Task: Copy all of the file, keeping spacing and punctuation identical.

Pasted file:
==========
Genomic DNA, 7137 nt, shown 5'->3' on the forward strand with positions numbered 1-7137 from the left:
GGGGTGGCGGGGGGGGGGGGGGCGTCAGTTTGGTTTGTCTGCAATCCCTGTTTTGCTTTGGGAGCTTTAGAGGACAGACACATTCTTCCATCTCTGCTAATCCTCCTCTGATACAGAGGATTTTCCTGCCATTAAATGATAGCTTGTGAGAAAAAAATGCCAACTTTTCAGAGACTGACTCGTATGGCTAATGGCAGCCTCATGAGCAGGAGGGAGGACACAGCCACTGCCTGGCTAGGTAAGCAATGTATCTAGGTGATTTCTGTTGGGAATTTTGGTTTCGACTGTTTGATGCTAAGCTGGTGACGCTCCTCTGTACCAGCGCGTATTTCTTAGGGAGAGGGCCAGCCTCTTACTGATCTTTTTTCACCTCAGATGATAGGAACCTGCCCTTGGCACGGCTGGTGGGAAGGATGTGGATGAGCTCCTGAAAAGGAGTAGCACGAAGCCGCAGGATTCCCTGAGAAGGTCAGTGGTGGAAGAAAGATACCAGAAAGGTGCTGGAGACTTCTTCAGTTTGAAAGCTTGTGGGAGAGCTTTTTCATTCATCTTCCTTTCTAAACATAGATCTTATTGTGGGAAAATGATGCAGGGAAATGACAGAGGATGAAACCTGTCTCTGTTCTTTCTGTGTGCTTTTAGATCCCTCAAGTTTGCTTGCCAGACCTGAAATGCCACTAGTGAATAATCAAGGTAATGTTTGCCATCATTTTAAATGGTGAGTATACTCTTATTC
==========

Genomic DNA, 7137 nt, shown 5'->3' on the forward strand with positions numbered 1-7137 from the left:
GGGGTGGCGGGGGGGGGGGGGGCGTCAGTTTGGTTTGTCTGCAATCCCTGTTTTGCTTTGGGAGCTTTAGAGGACAGACACATTCTTCCATCTCTGCTAATCCTCCTCTGATACAGAGGATTTTCCTGCCATTAAATGATAGCTTGTGAGAAAAAAATGCCAACTTTTCAGAGACTGACTCGTATGGCTAATGGCAGCCTCATGAGCAGGAGGGAGGACACAGCCACTGCCTGGCTAGGTAAGCAATGTATCTAGGTGATTTCTGTTGGGAATTTTGGTTTCGACTGTTTGATGCTAAGCTGGTGACGCTCCTCTGTACCAGCGCGTATTTCTTAGGGAGAGGGCCAGCCTCTTACTGATCTTTTTTCACCTCAGATGATAGGAACCTGCCCTTGGCACGGCTGGTGGGAAGGATGTGGATGAGCTCCTGAAAAGGAGTAGCACGAAGCCGCAGGATTCCCTGAGAAGGTCAGTGGTGGAAGAAAGATACCAGAAAGGTGCTGGAGACTTCTTCAGTTTGAAAGCTTGTGGGAGAGCTTTTTCATTCATCTTCCTTTCTAAACATAGATCTTATTGTGGGAAAATGATGCAGGGAAATGACAGAGGATGAAACCTGTCTCTGTTCTTTCTGTGTGCTTTTAGATCCCTCAAGTTTGCTTGCCAGACCTGAAATGCCACTAGTGAATAATCAAGGTAATGTTTGCCATCATTTTAAATGGTGAGTATACTCTTATTC